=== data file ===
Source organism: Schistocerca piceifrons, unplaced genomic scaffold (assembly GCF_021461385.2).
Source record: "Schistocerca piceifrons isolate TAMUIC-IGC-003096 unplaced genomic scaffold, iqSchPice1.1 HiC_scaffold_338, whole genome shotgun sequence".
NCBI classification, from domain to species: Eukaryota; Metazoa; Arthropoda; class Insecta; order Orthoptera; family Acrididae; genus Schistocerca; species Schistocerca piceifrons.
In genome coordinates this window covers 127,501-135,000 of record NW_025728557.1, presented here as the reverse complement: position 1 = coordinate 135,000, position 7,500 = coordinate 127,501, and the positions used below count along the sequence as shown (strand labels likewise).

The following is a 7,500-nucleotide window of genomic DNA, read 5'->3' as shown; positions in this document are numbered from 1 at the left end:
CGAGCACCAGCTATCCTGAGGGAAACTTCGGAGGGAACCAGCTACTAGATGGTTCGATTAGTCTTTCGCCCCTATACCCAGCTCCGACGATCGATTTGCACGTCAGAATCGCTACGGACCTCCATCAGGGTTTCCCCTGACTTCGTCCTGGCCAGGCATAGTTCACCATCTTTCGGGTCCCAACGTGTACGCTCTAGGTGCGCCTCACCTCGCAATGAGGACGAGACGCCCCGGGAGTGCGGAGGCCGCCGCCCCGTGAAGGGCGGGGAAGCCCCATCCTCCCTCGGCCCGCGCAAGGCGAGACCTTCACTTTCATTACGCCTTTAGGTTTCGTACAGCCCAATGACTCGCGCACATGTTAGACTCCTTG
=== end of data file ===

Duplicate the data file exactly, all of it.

Source organism: Schistocerca piceifrons, unplaced genomic scaffold (assembly GCF_021461385.2).
Source record: "Schistocerca piceifrons isolate TAMUIC-IGC-003096 unplaced genomic scaffold, iqSchPice1.1 HiC_scaffold_338, whole genome shotgun sequence".
NCBI classification, from domain to species: Eukaryota; Metazoa; Arthropoda; class Insecta; order Orthoptera; family Acrididae; genus Schistocerca; species Schistocerca piceifrons.
In genome coordinates this window covers 127,501-135,000 of record NW_025728557.1, presented here as the reverse complement: position 1 = coordinate 135,000, position 7,500 = coordinate 127,501, and the positions used below count along the sequence as shown (strand labels likewise).

The following is a 7,500-nucleotide window of genomic DNA, read 5'->3' as shown; positions in this document are numbered from 1 at the left end:
CGAGCACCAGCTATCCTGAGGGAAACTTCGGAGGGAACCAGCTACTAGATGGTTCGATTAGTCTTTCGCCCCTATACCCAGCTCCGACGATCGATTTGCACGTCAGAATCGCTACGGACCTCCATCAGGGTTTCCCCTGACTTCGTCCTGGCCAGGCATAGTTCACCATCTTTCGGGTCCCAACGTGTACGCTCTAGGTGCGCCTCACCTCGCAATGAGGACGAGACGCCCCGGGAGTGCGGAGGCCGCCGCCCCGTGAAGGGCGGGGAAGCCCCATCCTCCCTCGGCCCGCGCAAGGCGAGACCTTCACTTTCATTACGCCTTTAGGTTTCGTACAGCCCAATGACTCGCGCACATGTTAGACTCCTTG